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Brown Baggin’ It- Chamber of Commerce Style

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By moboyle, on July 11, 2011

Casey Steinbacher was nothing like I expected.

When I heard we were having a brown bag lunch with the CEO of the Greater Durham Chamber of Commerce, a picture of a stereotypical businesswoman flashed in my mind.  I envisioned a woman in a sharp, sensible suit yammering on her cellphone, her hair pulled back in a severely tight bun.  I imagined the other interns and I could learn a lot from this woman but that she’d be too busy to give us her undivided attention.  My stereotype didn’t hold true.

Casey Steinbacher with Chris Carmody, Green Plus Executive Director

Ms. Steinbacher—or Casey, as she asked us to call her—turned out to be as entertaining and open as she was knowledgeable.  She came into the conference room, all smiles, and greeted the BCF staff, most of whom she seemed to know by name.

As we unwrapped our sandwiches and started in on lunch, Casey told us about herself.  In addition to her work with the Chamber, Casey helped found the Institute for Sustainable Development and Green Plus (so you could say that I wouldn’t have this job if it wasn’t for her).  She also serves as chair of the American Chamber of Commerce Executives.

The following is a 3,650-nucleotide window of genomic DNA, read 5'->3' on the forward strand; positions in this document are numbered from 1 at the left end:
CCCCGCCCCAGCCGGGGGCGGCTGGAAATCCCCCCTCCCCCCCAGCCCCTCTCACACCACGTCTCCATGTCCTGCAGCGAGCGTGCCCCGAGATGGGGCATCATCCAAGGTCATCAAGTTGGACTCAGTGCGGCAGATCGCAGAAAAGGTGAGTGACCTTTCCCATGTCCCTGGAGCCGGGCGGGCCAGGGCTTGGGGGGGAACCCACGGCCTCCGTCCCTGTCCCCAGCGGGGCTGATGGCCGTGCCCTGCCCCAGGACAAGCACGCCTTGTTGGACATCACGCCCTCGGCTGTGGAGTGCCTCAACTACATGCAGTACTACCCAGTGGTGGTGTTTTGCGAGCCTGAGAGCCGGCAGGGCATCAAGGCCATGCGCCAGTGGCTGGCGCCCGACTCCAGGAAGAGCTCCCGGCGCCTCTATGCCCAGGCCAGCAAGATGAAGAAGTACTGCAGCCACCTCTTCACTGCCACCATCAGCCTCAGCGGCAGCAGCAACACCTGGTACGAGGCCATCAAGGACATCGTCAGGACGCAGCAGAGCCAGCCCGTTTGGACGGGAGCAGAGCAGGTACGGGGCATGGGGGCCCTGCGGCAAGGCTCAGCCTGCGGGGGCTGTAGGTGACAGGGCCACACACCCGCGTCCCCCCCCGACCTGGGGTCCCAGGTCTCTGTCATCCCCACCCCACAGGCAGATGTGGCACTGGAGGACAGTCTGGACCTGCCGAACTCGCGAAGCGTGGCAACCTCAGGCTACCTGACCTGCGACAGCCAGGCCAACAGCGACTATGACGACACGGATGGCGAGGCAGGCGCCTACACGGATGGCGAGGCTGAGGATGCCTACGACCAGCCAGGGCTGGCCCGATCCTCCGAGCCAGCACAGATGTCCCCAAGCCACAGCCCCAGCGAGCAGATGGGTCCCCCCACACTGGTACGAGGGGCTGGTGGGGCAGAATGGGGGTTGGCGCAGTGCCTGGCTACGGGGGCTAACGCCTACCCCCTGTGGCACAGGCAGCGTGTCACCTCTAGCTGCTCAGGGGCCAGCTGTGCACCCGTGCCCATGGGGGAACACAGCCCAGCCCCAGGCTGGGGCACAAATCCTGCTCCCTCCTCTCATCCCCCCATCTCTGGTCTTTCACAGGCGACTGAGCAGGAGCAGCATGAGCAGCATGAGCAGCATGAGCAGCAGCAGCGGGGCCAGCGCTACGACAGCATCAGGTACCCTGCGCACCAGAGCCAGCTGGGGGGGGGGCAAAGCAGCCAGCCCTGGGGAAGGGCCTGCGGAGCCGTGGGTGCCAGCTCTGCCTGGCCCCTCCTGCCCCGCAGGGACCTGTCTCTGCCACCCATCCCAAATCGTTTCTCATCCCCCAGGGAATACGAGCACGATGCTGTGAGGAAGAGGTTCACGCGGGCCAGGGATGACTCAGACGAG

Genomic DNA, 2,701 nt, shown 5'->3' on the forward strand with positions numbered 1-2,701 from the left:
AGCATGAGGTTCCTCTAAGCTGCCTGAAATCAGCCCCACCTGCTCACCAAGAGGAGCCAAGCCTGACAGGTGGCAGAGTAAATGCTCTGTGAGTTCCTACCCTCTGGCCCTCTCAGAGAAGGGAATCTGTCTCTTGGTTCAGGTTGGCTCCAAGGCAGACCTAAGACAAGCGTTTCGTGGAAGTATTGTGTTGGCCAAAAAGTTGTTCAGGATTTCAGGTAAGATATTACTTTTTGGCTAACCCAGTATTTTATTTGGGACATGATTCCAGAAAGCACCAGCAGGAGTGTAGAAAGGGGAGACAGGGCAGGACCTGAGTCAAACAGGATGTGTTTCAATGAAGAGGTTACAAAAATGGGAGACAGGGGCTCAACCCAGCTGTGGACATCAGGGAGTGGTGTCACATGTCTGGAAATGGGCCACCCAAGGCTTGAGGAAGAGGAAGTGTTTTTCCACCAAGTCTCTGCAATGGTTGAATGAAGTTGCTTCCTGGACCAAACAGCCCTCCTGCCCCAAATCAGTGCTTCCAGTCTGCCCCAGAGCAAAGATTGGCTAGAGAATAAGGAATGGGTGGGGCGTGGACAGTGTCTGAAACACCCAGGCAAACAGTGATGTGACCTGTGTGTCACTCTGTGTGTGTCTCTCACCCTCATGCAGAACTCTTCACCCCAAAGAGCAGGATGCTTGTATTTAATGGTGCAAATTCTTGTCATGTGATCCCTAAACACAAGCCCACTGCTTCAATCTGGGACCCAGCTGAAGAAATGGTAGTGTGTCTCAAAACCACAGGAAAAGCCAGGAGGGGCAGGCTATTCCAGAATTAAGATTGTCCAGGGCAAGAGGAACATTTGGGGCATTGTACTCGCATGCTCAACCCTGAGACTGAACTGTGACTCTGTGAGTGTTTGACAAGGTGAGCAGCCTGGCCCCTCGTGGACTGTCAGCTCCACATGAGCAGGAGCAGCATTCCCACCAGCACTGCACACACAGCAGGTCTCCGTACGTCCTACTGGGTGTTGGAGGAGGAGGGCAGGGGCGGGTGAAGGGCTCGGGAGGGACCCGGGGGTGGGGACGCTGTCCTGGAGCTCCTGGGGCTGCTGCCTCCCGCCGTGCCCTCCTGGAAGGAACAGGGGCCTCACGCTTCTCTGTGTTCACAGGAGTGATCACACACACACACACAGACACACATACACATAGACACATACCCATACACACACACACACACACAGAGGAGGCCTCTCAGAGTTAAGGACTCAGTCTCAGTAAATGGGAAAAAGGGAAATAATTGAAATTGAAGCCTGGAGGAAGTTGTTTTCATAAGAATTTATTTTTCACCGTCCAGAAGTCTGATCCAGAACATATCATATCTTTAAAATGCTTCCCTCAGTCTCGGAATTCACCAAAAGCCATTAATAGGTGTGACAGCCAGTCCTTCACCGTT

I was most intrigued by Casey’s progressive attitude about the Chamber’s role in helping its members.  Before the recession, the Chamber hosted various speakers and networking events for its members, which was one of the primary benefits of membership.  However, after the recession, business leaders didn’t want to spend time and money on events that might set them up with potential partners and clients.  They wanted more assurance that membership with the Chamber would pay off.

So the chamber decided to focus on “direct connections.”  Instead of holding networking events, Chamber leaders would take the time to connect organizations to potential partners one at a time.

For example, Casey helped connect Riley Life, the first Green Plus certified organization, with Burt’s Bees.  Riley Life, a packaging company that strives to reduce its ecological footprint, was a natural partner for Burt’s Bees, an organization that is committed to selling earth friendly products.  Riley Life now packages Burt’s Bees products, which benefits both companies.  The Durham Chamber made over 1,500 connections like this last year.  “It takes a lot of time and energy,” Casey said, “but it makes a big difference and attracts new members.”

For more information on the Durham Chamber of Commerce, click here.  If you’d like to learn more about Casey, you can follow her on twitter.

Thanks for reading!

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